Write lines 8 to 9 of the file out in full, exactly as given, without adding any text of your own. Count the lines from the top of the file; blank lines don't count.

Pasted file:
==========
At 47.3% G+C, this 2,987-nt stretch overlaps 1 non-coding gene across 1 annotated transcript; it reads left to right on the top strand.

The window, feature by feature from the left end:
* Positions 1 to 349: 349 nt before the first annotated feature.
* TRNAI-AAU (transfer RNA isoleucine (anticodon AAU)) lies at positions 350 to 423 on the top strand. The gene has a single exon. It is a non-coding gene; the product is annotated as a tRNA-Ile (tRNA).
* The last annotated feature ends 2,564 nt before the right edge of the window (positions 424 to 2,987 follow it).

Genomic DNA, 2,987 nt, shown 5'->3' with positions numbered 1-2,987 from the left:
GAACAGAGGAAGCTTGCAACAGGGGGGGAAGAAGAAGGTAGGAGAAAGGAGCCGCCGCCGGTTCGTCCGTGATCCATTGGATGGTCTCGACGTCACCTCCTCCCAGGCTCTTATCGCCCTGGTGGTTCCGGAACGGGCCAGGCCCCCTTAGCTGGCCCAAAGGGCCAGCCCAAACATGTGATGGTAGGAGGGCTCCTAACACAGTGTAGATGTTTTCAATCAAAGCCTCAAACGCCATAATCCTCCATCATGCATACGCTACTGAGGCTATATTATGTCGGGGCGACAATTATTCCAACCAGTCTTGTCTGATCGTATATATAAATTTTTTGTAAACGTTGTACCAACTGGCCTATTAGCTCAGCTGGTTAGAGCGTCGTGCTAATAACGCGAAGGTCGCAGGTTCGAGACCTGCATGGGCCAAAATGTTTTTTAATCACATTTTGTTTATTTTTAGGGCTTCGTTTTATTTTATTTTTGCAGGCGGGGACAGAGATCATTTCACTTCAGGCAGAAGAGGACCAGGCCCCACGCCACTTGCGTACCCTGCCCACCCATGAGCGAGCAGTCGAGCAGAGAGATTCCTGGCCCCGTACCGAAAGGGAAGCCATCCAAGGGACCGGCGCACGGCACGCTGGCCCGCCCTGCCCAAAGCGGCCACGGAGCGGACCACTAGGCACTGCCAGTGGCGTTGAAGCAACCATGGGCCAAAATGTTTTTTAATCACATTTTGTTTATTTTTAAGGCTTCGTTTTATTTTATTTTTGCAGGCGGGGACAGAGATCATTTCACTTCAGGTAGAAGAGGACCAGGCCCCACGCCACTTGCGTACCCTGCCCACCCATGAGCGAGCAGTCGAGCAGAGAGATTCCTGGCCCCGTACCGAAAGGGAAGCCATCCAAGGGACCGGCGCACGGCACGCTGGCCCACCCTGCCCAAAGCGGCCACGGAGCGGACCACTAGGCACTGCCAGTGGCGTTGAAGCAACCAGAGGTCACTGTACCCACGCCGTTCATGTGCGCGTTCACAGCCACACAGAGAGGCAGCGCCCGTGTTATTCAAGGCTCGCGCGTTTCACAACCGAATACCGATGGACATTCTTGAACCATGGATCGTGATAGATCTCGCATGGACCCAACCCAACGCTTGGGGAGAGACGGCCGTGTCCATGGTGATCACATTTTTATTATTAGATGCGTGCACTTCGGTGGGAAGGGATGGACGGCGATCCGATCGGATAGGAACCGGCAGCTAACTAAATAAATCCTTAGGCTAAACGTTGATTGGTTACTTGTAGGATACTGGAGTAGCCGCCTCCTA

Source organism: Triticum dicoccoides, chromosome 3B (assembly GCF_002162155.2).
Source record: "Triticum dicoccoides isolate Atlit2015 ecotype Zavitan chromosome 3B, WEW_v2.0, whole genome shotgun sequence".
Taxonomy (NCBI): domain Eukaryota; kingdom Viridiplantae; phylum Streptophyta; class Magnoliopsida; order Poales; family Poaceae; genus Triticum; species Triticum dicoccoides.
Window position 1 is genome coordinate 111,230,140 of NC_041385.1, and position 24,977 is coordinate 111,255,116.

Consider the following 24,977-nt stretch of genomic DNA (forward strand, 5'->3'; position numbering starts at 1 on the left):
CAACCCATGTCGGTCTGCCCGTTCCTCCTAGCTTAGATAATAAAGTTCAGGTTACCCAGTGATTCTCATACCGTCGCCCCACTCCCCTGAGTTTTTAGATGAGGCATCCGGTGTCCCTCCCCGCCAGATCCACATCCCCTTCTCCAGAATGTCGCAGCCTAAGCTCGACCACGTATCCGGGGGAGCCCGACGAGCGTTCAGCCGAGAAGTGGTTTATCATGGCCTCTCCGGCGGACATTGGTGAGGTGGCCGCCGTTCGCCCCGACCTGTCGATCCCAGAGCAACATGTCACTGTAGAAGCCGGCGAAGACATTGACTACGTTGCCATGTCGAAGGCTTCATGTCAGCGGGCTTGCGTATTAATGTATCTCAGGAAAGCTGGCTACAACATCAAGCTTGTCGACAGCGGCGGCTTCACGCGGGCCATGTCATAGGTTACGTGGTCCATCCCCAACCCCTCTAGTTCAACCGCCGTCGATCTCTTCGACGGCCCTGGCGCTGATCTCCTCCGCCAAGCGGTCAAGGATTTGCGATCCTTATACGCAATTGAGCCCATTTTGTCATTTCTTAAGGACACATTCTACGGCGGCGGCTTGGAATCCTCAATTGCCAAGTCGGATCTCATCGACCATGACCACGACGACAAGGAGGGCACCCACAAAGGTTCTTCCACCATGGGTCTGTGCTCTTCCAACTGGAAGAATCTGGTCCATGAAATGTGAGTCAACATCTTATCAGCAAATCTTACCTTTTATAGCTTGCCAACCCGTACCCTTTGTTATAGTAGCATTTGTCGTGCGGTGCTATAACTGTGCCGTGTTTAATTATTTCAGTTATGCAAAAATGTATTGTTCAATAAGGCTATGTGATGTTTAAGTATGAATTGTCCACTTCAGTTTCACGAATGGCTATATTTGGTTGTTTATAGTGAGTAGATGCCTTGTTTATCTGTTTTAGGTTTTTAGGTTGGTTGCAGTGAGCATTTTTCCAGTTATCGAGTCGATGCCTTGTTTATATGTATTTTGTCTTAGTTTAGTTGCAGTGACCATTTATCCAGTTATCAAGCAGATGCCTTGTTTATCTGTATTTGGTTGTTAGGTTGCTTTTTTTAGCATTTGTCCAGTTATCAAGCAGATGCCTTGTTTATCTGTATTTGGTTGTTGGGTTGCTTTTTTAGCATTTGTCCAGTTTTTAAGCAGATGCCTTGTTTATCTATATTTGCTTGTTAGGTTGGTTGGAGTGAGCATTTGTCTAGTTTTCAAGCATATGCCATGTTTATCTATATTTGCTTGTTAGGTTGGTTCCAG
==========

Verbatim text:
Source organism: Triticum dicoccoides, chromosome 3B (assembly GCF_002162155.2).
Source record: "Triticum dicoccoides isolate Atlit2015 ecotype Zavitan chromosome 3B, WEW_v2.0, whole genome shotgun sequence".